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Wildfire smoke, COVID-19, and striking comparisons
Watching wildfire smoke blanket the Northeast U.S. and parts of Canada over the past few days has been surreal. Air quality is impacted for tens of millions of people, with off the charts pollutant levels in some areas.
I can’t help but notice striking comparisons with this public health problem to another— the pandemic.
Oh …those things called masks
Given wildfire smoke and respiratory droplets are larger than N95’s filtration efficiencies, this means masks work for both.
I’ve heard that more people are wearing masks in the past two days than I did last winter when COVID, RSV, and flu blanketed communities. I chalk this up to three things:
Visible vs. invisible threats. When something is invisible, it’s much more difficult to act. This has long been a menace to public health. Would masking during winter be different if viruses created green plumes of smoke? Tools that make viruses as visible as smoke, like perhaps a viral load indicator on weather apps, could be low-hanging fruit.
Immediate vs delayed effect. Symptoms from smoke are pretty immediate (i.e., watery eyes, coughing). Symptoms from viruses are delayed (takes a few days to replicate in your body). And, in some cases, the immune system will prevent infection or symptoms altogether. So, the causal relationship is less apparent to people.
Novel vs. familiar threat. COVID-19 is not novel anymore; the majority of people have become more comfortable placing its risk among our normal repertoire of threats. Wildfire smoke in the Northeast is novel. Would the same number of people be wearing a mask after 3.5 years of wildfire smoke?
Politicization is on full display… again
It didn’t take long for the politicization of public health and climate change to be on full display with wildfire smoke. Just like with the pandemic, this is gravely dangerous to the health of communities.
One national news station pushed the idea that there are no health harms with wildfire smoke and masks don’t work. That’s just plain wrong. As one epidemiologist said during the pandemic, “Politicizing masks makes as much sense as politicizing gravity.”
Risk communication is key
Clear, timely risk communication is important so people can make evidence-based decisions today. We did this terribly during the pandemic. It was better with smoke.
With a novel threat, like wildfire smoke, it’s best to compare to harms we do know—like cigarettes. This helps gauge risk more accurately. For example, thanks to data from Berkeley Earth, I found breathing in excessive amounts of wildfire smoke (rated “purple” on the Air Quality Index scale) is equivalent to smoking half a pack of cigarettes. Time to wear that mask?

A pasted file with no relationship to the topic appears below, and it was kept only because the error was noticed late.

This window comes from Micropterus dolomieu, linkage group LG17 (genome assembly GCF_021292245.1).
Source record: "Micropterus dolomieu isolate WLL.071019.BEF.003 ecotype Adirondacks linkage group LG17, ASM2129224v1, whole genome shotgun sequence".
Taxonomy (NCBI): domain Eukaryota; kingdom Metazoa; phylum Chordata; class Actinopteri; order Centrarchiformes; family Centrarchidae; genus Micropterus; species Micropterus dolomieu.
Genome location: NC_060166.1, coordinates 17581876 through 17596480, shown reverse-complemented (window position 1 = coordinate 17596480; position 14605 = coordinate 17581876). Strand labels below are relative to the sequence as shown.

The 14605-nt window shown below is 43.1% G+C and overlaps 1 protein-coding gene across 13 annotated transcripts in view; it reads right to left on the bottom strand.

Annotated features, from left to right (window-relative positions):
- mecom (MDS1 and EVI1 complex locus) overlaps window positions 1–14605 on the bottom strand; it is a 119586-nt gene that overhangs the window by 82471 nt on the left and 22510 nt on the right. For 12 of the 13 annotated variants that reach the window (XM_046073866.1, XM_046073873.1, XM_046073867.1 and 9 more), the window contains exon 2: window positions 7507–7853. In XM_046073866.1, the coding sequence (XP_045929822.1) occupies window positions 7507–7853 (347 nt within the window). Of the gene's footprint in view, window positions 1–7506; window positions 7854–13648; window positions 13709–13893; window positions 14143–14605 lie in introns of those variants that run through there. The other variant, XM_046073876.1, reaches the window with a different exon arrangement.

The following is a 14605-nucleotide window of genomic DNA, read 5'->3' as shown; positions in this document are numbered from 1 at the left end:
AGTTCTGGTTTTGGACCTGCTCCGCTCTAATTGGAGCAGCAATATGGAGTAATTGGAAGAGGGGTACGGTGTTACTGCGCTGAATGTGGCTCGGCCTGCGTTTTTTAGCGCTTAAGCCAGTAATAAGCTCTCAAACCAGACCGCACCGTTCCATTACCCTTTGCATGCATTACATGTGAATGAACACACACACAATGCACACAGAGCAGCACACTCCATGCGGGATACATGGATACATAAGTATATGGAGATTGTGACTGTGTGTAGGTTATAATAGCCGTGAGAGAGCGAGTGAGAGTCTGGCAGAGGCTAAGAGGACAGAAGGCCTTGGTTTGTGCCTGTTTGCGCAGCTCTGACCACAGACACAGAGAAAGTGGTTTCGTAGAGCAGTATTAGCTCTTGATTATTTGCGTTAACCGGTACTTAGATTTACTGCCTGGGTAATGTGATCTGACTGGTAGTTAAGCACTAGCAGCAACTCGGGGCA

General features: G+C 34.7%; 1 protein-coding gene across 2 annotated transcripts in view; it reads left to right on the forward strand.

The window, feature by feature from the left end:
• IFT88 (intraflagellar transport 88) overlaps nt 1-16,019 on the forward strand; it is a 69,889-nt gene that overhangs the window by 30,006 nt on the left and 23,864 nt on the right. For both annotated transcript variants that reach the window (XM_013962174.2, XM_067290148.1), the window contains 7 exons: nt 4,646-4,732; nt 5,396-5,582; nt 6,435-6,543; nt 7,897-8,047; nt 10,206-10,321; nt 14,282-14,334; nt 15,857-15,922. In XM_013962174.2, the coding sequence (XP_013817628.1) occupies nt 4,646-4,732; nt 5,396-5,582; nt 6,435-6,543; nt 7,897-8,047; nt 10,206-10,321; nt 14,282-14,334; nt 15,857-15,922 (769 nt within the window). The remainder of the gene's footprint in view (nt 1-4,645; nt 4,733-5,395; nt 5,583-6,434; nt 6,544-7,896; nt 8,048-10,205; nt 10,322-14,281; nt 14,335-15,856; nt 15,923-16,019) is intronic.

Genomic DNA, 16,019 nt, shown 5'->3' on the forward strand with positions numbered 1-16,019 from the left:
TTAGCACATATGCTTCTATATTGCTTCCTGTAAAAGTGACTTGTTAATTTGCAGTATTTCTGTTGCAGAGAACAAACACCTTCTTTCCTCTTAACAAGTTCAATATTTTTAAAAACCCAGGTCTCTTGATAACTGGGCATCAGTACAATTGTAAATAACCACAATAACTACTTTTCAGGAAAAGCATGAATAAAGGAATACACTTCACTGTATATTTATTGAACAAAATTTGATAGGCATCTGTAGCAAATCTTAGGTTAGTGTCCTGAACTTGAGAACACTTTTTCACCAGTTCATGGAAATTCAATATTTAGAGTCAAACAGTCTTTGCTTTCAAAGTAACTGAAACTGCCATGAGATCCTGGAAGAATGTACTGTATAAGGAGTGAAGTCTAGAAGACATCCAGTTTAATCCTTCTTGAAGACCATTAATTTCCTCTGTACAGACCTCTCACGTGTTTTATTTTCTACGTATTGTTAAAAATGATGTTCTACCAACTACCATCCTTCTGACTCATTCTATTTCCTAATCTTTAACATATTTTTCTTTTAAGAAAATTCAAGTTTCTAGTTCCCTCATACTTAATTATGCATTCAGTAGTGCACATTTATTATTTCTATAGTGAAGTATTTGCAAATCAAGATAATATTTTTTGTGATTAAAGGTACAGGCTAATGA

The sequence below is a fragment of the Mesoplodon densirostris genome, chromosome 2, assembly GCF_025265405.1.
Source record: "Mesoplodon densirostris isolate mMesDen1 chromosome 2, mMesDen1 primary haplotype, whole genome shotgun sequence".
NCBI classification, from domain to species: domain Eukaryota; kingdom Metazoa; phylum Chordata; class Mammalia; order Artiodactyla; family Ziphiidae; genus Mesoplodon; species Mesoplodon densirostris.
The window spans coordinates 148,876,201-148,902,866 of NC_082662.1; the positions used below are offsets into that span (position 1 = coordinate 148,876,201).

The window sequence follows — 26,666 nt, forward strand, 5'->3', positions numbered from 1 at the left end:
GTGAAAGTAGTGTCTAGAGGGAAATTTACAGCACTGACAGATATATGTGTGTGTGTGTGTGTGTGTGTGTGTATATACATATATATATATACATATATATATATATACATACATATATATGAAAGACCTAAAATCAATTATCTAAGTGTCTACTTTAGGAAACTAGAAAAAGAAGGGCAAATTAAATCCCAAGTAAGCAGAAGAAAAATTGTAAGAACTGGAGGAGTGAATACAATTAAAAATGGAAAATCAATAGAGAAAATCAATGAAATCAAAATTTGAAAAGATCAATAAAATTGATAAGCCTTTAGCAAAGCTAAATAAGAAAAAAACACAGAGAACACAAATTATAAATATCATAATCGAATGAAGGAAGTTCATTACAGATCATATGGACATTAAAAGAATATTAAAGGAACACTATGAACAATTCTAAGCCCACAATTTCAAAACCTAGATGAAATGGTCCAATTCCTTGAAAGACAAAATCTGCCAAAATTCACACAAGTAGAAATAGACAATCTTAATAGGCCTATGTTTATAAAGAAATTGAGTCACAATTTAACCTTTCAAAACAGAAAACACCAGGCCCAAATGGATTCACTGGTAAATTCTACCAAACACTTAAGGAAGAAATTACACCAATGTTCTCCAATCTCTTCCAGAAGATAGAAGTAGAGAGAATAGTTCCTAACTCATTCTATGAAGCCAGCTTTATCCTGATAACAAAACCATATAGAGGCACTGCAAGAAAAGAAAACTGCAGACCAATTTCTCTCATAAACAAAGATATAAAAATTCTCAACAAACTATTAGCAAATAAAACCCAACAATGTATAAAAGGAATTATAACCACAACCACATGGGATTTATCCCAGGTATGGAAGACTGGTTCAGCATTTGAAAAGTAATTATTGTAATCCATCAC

Signs of climate change
Contrary to a few nasty emails I received after my last post, yes… climate change is a problem. Both viruses and wildfires put this on full display:
Smoke: An estimated 82 million Americans will experience a 57% increase in frequency and a 31% increase in the intensity of “smoke waves”—2 or more consecutive days with high wildfire-specific PM2.5—in years to come. Northern California, Western Oregon, and the Great Plains will suffer the most.
Viruses: Climate change is increasing the transmission of viruses. Animals and humans are moving to higher elevations, different biodiversity hotspots, and areas previously uninhabited. For example, mosquitos are migrating to new areas and, thus, introducing diseases to previously protected populations.
Importance of indoor air quality
Both events show that improving indoor air is a powerful mitigation tool that has been underutilized for decades. In addition, some of the best public health interventions are those happening in the background: institutional interventions that work passively and invisibly for the individual. Addressing indoor air in an equitable way is a massive challenge, and I hope we improve with time.
We need to be smarter and better adapt because the environment around us is rapidly changing. Our health depends on it, whether the threat comes from wildfires or viruses.
“Your Local Epidemiologist (YLE)” is written by Dr. Katelyn Jetelina, MPH PhD—an epidemiologist, data scientist, wife, and mom of two little girls. During the day she works at a nonpartisan health policy think tank and is a senior scientific consultant to a number of organizations, including the CDC. At night she writes this newsletter. Her main goal is to “translate” the ever-evolving public health science so that people will be well-equipped to make evidence-based decisions. This newsletter is free thanks to the generous support of fellow YLE community members. To support this effort, subscribe below: